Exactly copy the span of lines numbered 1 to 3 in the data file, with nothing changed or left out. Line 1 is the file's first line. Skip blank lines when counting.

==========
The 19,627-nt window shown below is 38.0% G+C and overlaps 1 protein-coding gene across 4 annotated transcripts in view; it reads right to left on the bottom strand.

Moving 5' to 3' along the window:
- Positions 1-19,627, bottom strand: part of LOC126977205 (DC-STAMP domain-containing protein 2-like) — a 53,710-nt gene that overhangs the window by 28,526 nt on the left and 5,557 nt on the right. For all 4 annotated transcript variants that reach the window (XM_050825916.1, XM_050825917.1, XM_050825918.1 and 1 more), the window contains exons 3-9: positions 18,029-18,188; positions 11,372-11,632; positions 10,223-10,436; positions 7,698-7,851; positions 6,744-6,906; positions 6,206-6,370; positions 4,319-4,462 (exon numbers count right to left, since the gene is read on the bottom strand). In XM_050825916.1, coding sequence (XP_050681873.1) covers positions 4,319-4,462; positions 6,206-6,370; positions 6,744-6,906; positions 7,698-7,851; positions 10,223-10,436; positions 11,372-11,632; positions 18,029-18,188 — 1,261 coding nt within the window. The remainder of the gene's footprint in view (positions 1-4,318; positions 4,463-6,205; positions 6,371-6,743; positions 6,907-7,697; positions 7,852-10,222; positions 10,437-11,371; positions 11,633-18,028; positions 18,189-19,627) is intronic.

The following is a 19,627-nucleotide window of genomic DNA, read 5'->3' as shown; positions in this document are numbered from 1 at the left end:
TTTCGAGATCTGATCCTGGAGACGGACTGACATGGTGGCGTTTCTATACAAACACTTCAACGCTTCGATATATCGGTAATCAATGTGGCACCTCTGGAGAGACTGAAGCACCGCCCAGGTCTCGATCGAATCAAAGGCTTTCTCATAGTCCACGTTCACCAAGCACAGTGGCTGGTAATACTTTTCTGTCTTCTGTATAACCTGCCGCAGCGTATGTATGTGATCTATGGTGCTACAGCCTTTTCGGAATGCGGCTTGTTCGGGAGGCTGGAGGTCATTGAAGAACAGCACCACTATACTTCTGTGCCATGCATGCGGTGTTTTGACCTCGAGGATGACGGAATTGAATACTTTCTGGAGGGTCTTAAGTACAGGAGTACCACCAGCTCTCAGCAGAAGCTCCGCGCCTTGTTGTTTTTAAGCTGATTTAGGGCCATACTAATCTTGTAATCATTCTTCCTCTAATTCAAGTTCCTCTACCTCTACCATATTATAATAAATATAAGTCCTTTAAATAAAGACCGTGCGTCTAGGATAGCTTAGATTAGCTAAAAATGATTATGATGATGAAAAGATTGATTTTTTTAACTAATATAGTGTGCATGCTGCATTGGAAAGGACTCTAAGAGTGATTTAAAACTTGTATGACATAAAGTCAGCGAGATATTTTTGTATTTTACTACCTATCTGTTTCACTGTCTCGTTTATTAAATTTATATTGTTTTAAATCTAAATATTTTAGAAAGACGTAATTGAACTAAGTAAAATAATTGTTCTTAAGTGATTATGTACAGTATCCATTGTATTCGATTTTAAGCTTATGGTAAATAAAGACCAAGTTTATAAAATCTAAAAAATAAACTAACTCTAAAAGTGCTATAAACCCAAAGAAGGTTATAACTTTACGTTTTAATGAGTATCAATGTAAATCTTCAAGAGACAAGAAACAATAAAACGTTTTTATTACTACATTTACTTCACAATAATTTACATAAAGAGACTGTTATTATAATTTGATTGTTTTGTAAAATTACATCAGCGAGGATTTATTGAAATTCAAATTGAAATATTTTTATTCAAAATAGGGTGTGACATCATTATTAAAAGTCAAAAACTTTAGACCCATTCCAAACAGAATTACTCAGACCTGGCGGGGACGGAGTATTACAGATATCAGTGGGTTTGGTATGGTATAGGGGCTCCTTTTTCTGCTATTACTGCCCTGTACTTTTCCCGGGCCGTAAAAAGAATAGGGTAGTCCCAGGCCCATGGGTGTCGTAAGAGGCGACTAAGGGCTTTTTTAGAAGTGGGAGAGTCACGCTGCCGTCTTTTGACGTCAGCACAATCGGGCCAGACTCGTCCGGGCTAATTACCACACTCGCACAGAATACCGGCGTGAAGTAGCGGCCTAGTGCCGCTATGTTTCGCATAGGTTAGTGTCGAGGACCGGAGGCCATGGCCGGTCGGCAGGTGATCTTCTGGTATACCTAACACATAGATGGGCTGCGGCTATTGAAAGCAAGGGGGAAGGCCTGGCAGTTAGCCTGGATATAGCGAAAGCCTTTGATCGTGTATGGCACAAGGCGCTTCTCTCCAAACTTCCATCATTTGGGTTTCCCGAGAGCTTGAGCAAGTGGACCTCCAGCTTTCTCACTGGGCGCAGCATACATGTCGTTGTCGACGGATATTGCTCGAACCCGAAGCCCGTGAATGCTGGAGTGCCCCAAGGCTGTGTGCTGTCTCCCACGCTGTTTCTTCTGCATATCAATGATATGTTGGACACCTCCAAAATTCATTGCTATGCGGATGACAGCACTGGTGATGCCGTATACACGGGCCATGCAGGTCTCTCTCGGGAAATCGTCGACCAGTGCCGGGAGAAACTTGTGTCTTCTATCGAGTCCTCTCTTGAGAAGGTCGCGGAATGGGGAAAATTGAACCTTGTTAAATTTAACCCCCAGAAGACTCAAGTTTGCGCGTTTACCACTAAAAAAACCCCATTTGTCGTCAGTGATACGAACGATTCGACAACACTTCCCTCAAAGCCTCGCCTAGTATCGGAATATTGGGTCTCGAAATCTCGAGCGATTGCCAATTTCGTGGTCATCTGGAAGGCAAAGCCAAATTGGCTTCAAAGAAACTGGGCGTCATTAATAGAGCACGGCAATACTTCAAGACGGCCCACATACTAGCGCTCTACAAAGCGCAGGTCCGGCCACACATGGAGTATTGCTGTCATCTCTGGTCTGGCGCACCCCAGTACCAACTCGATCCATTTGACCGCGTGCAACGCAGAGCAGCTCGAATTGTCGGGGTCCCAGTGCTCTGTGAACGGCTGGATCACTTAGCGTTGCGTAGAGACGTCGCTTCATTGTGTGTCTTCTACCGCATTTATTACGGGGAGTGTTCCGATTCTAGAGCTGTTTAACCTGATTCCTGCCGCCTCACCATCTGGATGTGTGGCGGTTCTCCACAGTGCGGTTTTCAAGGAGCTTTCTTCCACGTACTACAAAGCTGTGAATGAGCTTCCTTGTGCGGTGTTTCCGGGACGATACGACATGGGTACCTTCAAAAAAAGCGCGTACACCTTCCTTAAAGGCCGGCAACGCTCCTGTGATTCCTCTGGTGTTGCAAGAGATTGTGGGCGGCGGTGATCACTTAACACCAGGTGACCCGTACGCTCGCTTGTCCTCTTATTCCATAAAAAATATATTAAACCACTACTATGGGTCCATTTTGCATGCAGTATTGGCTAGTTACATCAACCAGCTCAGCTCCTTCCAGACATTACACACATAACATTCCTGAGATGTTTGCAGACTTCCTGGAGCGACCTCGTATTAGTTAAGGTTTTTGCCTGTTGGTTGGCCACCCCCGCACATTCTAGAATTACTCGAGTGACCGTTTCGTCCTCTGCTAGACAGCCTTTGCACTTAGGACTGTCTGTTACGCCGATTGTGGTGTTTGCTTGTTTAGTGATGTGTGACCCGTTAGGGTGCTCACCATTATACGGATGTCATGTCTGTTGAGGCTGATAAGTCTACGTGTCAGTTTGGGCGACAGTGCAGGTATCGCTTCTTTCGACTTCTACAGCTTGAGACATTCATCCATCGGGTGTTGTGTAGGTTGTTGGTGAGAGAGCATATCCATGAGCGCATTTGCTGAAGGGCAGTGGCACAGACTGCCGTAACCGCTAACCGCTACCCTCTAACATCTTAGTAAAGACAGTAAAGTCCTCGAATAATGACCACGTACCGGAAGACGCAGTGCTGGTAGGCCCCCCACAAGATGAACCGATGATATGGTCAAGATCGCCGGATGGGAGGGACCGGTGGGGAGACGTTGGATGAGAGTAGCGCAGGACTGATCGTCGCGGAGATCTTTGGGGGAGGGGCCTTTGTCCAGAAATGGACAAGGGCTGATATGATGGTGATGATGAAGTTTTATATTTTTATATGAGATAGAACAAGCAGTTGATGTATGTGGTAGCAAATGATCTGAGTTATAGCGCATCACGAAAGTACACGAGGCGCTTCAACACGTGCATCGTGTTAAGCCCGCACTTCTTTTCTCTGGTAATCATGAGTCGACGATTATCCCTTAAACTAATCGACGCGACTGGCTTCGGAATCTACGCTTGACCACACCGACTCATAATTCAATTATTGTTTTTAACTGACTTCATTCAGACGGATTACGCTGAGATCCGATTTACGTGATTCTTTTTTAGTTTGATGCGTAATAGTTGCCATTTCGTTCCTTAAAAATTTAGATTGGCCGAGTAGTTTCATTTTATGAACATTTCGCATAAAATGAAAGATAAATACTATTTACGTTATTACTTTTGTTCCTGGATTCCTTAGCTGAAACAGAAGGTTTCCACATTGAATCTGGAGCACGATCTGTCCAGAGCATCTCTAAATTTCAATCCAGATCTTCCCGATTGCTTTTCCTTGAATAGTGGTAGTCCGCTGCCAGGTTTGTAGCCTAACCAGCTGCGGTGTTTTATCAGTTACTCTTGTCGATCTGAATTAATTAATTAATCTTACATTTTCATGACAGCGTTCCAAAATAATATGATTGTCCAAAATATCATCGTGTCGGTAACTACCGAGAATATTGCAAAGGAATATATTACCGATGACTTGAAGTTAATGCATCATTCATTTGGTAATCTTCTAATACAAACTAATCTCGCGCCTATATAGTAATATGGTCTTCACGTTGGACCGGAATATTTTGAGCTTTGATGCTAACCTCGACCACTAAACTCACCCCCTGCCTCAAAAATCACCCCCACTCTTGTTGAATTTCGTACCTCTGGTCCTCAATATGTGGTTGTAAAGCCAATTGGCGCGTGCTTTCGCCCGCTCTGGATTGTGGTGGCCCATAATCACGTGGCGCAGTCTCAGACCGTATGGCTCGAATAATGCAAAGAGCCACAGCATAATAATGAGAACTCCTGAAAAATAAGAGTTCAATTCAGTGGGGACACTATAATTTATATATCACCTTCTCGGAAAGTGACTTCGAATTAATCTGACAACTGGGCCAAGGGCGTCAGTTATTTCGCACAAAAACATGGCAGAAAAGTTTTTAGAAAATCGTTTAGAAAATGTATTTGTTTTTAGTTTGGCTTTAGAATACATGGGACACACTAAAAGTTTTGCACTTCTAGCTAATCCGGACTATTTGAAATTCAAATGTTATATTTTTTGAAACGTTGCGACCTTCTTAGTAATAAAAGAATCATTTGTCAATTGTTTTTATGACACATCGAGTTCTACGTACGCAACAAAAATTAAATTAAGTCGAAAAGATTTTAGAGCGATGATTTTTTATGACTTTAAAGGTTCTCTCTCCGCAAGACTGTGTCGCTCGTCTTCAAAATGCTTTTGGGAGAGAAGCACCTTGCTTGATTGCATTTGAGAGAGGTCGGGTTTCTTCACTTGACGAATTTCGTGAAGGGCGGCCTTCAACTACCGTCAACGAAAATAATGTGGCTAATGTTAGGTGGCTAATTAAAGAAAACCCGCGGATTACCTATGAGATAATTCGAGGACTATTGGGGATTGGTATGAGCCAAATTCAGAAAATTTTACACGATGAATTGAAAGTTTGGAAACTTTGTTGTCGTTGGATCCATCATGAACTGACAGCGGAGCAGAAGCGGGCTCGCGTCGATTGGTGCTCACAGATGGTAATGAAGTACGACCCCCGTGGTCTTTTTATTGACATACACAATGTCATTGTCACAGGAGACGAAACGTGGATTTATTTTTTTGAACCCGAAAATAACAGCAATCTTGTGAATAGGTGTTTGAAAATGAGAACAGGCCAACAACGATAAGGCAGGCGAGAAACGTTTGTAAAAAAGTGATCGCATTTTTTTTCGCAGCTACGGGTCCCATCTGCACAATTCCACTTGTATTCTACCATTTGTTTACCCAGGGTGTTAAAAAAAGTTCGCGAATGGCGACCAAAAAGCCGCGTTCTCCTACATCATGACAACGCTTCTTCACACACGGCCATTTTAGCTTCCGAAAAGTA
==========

The 19,627-nt window shown below is 38.0% G+C and overlaps 1 protein-coding gene across 4 annotated transcripts in view; it reads right to left on the bottom strand.

Moving 5' to 3' along the window:
- Positions 1-19,627, bottom strand: part of LOC126977205 (DC-STAMP domain-containing protein 2-like) — a 53,710-nt gene that overhangs the window by 28,526 nt on the left and 5,557 nt on the right. For all 4 annotated transcript variants that reach the window (XM_050825916.1, XM_050825917.1, XM_050825918.1 and 1 more), the window contains exons 3-9: positions 18,029-18,188; positions 11,372-11,632; positions 10,223-10,436; positions 7,698-7,851; positions 6,744-6,906; positions 6,206-6,370; positions 4,319-4,462 (exon numbers count right to left, since the gene is read on the bottom strand). In XM_050825916.1, coding sequence (XP_050681873.1) covers positions 4,319-4,462; positions 6,206-6,370; positions 6,744-6,906; positions 7,698-7,851; positions 10,223-10,436; positions 11,372-11,632; positions 18,029-18,188 — 1,261 coding nt within the window. The remainder of the gene's footprint in view (positions 1-4,318; positions 4,463-6,205; positions 6,371-6,743; positions 6,907-7,697; positions 7,852-10,222; positions 10,437-11,371; positions 11,633-18,028; positions 18,189-19,627) is intronic.